Belted Kingfishers are often seen perched on branches above a river, or hovering on rapidly beating wings before diving headfirst into the water to capture a fish.
But kingfishers feeding along the Ohio River are threatened by deadly mercury pollution. In the northeastern US, birds that eat fish, including the Belted Kingfisher, have some of the highest levels of mercury.
A decade ago, a ban on the release of large amounts of mercury into certain parts of the Ohio River was enacted by the Ohio River Valley Water Sanitation Commission (ORSANCO). Now, they are considering removing the ban all together, opening the door for “hot spots” of dangerous amounts of mercury to flow into the river.
Wildlife within the entire watershed—including those in small streams, wetlands and ponds—are at risk from increased mercury pollution in waterways if the toxic heavy metal is dumped into the river from nearby industrial facilities.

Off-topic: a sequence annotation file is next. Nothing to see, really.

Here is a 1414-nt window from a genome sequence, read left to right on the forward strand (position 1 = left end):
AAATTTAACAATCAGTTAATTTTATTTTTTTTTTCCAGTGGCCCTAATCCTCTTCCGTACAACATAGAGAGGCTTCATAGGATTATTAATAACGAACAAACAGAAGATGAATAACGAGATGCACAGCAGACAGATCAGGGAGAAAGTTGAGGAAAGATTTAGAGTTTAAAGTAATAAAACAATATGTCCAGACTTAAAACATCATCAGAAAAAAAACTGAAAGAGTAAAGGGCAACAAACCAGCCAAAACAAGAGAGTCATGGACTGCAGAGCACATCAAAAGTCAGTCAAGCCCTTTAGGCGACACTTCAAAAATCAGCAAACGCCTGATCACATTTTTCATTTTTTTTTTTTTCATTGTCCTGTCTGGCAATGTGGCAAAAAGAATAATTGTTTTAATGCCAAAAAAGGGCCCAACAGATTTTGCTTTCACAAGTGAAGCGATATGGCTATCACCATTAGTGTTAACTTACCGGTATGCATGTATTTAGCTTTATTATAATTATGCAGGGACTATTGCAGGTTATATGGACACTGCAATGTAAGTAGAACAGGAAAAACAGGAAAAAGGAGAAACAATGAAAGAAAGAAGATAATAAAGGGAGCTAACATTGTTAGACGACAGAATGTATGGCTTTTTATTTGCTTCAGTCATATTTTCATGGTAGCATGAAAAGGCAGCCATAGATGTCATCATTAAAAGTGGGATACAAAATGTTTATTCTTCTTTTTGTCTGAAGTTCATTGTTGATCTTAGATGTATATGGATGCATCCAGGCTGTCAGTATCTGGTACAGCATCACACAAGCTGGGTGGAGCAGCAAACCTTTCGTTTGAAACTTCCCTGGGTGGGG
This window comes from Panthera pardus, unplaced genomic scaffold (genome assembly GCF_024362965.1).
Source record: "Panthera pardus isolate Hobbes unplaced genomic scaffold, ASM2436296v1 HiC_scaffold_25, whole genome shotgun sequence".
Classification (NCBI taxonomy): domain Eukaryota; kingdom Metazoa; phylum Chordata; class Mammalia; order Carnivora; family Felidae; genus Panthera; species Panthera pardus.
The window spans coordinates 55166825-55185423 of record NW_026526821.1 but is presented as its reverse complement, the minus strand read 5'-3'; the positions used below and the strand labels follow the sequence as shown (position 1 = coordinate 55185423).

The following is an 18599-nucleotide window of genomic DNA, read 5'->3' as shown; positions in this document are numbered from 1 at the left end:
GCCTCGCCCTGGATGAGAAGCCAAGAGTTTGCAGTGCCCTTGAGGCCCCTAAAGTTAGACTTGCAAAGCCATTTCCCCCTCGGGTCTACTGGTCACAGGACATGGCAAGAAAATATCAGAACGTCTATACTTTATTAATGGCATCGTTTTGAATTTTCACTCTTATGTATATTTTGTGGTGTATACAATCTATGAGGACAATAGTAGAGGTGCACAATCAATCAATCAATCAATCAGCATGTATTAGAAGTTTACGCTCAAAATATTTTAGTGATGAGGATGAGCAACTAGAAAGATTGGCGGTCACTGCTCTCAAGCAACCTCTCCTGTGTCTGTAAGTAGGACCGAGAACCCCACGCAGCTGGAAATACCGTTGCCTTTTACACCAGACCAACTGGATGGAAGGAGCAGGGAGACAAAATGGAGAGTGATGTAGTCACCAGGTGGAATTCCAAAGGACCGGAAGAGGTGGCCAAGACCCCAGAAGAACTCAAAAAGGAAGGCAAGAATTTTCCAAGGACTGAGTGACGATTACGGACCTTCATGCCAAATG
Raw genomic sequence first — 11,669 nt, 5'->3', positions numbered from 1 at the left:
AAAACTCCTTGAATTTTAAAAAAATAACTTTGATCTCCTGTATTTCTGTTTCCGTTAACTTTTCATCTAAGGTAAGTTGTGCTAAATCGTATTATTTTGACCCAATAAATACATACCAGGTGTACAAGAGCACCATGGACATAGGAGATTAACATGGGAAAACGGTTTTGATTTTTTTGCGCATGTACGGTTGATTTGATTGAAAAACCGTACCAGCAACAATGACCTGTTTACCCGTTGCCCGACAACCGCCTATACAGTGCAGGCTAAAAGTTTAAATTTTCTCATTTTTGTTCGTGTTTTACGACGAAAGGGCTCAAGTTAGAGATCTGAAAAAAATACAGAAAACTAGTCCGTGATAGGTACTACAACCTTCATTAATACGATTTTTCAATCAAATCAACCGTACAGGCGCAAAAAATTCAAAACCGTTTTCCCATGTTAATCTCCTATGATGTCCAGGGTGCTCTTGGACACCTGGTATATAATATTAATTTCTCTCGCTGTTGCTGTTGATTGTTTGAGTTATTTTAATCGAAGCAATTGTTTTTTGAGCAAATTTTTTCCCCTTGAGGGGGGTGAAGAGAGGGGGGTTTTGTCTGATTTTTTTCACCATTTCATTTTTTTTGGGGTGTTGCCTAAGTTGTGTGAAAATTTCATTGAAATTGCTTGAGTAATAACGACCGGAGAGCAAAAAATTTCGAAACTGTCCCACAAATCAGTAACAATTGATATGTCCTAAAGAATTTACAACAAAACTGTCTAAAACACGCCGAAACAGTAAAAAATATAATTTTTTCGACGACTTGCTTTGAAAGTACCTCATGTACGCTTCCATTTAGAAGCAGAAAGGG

Help safeguard Belted Kingfisher habitat—speak out today to stop additional mercury pollution in the Ohio River—the last day for public input is Thursday, May 14th!
Accumulation of mercury in wildlife causes dangerous reproductive and neurological problems.Birds lay fewer eggs and have trouble caring for their chicks. Impacts on other wildlife include impaired motor skills that affect the ability to hunt and find food. Mercury can even change plumage coloration in kingfishers, affecting how potential mates see each other.
Friends of wildlife like you can help improve the health of the Ohio River watershed for wildlife like the Belted Kingfisher.
Thank you for all you do to protect wildlife and the natural world.